An annual survey from the Care Quality Commission (CQC), has found  that people’s experiences of mental health care continue to be poor, with people’s experience of some areas of care at their lowest point in eight years.

CQC’s Community Mental Health Survey published on 1 December 2021 shows that nearly half of respondents reported that their mental health had deteriorated due to changes made to their care and treatment due to the pandemic.

This year’s survey received responses from 17,322 people who used NHS community mental health services in England in 2020 and 2021.

People with more challenging and severe non-psychotic disorders, as well as those with complicated cognitive impairment and dementia disorders, consistently reported worse than average experiences when compared with those with psychotic disorders. Those aged 18-35 also reported worse than average experiences compared to those aged 66 and older.

The survey found people who received telephone-based care reported worse than average experiences in the key themes of overall experience, access, communication and respect and dignity. In contrast, people who received care using video conferencing technology reported better than average experiences in these areas.

The findings include:

  • Over a quarter of people (26%) would not know who to contact out of hours in the NHS if they had a crisis. Of those who did try to contact this person or team, a fifth did not get the help they needed (20%) or could not contact them (3%).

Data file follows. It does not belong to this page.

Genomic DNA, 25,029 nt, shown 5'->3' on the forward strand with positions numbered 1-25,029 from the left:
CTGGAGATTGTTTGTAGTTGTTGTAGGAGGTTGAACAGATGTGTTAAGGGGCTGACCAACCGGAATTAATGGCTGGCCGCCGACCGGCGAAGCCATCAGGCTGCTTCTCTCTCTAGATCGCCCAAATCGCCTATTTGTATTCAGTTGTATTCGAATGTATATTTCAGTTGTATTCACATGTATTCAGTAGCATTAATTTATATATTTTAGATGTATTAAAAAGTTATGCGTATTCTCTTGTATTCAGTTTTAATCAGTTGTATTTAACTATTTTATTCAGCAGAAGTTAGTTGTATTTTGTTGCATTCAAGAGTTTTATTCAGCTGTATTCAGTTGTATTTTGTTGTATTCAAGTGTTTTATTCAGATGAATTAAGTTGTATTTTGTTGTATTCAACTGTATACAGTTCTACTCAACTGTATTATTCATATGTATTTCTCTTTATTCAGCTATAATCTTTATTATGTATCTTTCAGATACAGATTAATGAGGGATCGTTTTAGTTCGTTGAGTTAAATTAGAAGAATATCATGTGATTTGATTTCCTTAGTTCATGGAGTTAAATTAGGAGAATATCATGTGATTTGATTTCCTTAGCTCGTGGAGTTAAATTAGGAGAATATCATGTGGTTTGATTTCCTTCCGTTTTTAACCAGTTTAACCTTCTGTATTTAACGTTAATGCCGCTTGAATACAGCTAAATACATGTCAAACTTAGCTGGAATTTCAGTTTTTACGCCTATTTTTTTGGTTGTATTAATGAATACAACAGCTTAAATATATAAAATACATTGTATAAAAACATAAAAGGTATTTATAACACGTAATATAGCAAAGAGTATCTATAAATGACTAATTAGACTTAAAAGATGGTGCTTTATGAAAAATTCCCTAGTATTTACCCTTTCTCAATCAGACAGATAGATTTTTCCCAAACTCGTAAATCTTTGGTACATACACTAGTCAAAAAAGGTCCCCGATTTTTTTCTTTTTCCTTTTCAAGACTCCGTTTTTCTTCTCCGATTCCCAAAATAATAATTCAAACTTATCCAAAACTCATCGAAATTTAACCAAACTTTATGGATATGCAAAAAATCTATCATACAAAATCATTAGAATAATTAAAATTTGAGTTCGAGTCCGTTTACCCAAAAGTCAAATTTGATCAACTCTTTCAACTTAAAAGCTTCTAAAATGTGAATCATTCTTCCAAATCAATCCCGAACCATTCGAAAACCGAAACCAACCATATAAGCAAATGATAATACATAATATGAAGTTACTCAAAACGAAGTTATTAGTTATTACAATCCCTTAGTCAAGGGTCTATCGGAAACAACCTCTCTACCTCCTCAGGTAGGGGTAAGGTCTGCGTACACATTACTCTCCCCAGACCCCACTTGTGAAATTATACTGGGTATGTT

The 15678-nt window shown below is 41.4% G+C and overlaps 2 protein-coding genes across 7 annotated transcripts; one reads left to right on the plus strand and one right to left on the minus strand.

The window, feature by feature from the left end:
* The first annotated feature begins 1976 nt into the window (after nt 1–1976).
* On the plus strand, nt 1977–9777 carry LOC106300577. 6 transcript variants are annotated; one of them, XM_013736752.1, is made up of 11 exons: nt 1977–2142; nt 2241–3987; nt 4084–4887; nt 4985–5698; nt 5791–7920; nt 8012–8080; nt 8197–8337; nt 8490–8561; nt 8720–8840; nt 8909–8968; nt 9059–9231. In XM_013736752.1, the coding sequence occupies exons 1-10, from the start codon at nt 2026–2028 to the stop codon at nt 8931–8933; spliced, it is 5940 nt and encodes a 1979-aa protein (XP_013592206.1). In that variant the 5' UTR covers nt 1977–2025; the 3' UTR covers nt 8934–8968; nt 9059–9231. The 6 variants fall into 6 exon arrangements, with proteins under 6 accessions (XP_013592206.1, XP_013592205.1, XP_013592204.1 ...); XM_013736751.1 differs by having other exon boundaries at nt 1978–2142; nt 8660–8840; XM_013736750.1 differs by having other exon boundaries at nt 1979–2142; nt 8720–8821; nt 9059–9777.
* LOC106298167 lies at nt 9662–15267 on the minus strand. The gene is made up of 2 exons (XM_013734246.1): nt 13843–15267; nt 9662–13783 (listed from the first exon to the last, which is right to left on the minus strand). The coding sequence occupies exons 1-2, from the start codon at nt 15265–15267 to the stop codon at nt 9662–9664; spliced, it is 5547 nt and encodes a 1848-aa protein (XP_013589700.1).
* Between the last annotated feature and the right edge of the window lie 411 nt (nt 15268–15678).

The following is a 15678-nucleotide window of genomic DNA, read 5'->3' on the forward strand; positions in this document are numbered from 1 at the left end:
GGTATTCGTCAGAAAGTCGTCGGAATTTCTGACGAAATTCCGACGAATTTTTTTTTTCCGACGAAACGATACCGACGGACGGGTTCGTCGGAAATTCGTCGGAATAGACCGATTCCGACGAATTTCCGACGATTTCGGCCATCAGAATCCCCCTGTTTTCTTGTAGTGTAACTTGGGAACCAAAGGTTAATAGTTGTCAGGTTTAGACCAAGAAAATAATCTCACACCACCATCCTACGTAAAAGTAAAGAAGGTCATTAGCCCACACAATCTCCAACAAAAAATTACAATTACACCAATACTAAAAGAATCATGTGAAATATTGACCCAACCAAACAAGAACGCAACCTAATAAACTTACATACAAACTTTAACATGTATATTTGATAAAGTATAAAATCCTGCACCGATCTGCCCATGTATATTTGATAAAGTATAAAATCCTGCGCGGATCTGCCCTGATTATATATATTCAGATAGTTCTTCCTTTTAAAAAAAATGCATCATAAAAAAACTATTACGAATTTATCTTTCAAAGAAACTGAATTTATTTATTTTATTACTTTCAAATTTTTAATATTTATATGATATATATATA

• Almost a fifth of people (17%) reported care and services were not available when they needed them in the last 12 months.
  • Only 56% of people were given enough time to discuss their needs and treatment. This is the lowest result for this question in eight years.
  • Just two in five people (41%) said they had “definitely” seen enough of the services they relied upon to manage their condition.
  • Of those who had been told who is in charge of organising their care, 96% knew how to contact this person or team. Similarly, 90% of people felt the person who organised their care did so ‘very well’ or ‘quite well’.

The survey results have been released for providers to review the experiences of people who use their services and to make improvements where needed. CQC will continue to use the findings as part of its wider monitoring of the quality of mental healthcare in England.

Jemima Burnage, CQC’s Deputy Chief Inspector and lead for mental health said:

“Not being able to access the right care and support when it is needed increases the risk of an individuals’ mental health deteriorating. This is a longstanding challenge, which has been exacerbated by the increased demand on mental health services due to COVID-19. It is therefore deeply concerning to see that people’s experiences of community mental health services are so poor, particularly at a time when the number of people needing expert care for a mental health condition has increased.

“The pandemic has placed severe strain on all health services and the staff working in them, including mental health services. The negative impact of working under this sustained pressure, including anxiety, stress and burnout, cannot be underestimated. As we have previously reported, people’s experiences of mental health services were poor prior to the pandemic, which is why it has never been more important that services are given the right support to be able to meet increased demand.

“The NHS Long Term Plan made a number of commitments for mental health services, some of which have been implemented, and this work must continue so people are able to access the right care when they need it. The development of Integrated Care Systems is also a vital opportunity for mental health services to become more joined up with other services, improving outcomes for people with long-term mental health conditions and achieving true parity of esteem between physical and mental health.”